Settled by passengers from the Mary and John about June 1, 1630, Dorchester originally was one of the largest towns in the Massachusetts Bay Colony. They carried their goods back from the marshes and there built rude huts until they could provide themselves with better houses. Having finally settled, they set about building substantial frame houses, and within the next few years several houses were raised. On this hill once grew a forest of huge oak trees and as these were felled to make a clearing they were converted into timbers suitable for building purposes. In the wilds of Dorchester, this area was covered with an ancient forest.
It was a land where wolves, foxes and bears held dominion and control. Throughout the Great Blue Hills native peoples gathered to hunt and fish and send signals through the region. The area was well watered; and had very good arable grounds and hay-ground. There were fair cornfields and pleasant gardens, with kitchen gardens, In this plantation is was a great many cattle, as kine, goats, and swine. The inhabitants of this town were the first that set upon the trade of fishing in the Bay, who received so much fruit of their labors that they encouraged others to the same undertakings.
Many families among the early settlers of Dorchester carried on a trade in addition to farming the land. The town was first to use public tax money for the support of its school which was established in this town in 1639, and is said to be the very first free school in the world. Dorchester was the first in organizing the New England town government, choosing twelve men in 1633 as selectmen or townsmen. The first grist mill was started on the Dorchester bank of the Neponset River by Israel Stoughton in 1634. Walter Baker & Co., the chocolate manufacturer, was for many years the major employer in the town. Dorchester once contained the only powder-mill, the only paper-mill, the only chocolate-mill and the only playing-card factory in the whole country. Shipbuilding began on the river as early as 1640 The town had only one church, first at Pleasant and Pond Streets and later at Meeting House Hill, from 1630 until the formation of the Second Church was built in 1806.
There are a few seventeenth century connections to witchcraft. William Stoughton, Dorchester’s preeminent citizen, presided with Judge Sewall at the infamous Salem witch trials in 1692. Witchcraft was suspected throughout the early years in New England. People were being punished for the crime of witchcraft long before the celebrated trials at Salem. In Dorchester Alice Lake, wife of Henry and resident of Dorchester, Massachusetts, was convicted of witchcraft and executed about 1650. She had four young children.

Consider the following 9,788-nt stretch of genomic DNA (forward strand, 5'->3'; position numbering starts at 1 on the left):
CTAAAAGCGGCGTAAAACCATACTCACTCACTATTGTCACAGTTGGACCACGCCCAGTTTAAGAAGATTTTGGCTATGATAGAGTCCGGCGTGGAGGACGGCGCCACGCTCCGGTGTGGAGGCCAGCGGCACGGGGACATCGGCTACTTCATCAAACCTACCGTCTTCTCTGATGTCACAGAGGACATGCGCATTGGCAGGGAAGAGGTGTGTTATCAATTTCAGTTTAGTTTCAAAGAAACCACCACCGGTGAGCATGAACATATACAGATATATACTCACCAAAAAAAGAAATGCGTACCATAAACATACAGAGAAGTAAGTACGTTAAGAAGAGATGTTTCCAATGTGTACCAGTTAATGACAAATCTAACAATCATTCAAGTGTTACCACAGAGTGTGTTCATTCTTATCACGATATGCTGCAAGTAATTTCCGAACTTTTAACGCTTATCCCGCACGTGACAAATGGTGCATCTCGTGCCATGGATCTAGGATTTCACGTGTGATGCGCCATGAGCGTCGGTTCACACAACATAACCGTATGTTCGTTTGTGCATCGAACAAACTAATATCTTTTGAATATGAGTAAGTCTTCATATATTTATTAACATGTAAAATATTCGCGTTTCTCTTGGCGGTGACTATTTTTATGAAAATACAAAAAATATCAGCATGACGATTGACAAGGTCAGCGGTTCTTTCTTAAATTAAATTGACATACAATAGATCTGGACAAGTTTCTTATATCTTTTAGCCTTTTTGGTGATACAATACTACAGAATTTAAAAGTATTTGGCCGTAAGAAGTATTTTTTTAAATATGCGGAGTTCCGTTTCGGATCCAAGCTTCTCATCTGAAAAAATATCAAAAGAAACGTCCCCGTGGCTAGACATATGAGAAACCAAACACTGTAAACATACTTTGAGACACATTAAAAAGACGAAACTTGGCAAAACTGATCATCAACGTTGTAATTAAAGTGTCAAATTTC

One of the first English settlers of this area was David Tilden my 1st cousin 9 times removed, who was born in Scituate, Plymouth Co., Massachusetts Colony. David was one of twelve children born to Stephen Tilden and Hannah Little. David’s grandfather was Nathaniel Tilden who arrived at Plymouth Plantation in February 1634 aboard the ship The Hercules. David was born on November 6, 1685. At the age of 25 he married Abigail Pitcher age 22 on January 11, 1710. Abigail was born in Milton, Massachusetts Colony on April 26, 1688.
By the time David and Abigail had arrived in Dorchester Village, now present day Canton Corner, they found a small village. In 1654 this area had been established as the Ponkapoag Plantation, 6000 acres of land set aside for the Ponkapoag Indians. And it was from the native people that David received his deed of land. The deed signed by Amos Ahauton, Thomas Ahauton, Simon George, Hezekiah Squamaog and George Hunter, gave land ownership of 20 acres to David Tilden, Husbandman, “outdone of the English Tenants of Lessees…” for 5 pounds 15 shillings, “a certain messuage or Tenement with lands thereto belonging”.
David and Abigail had 10 children, 6 sons, and 4 daughters. David was interested in church matters and swept the meeting-house. There are reports of difficulties with neighbors, and he was once charged with being “unduly transported” with the cup that inebriates. David died July 3, 1756, at 71 years of age.
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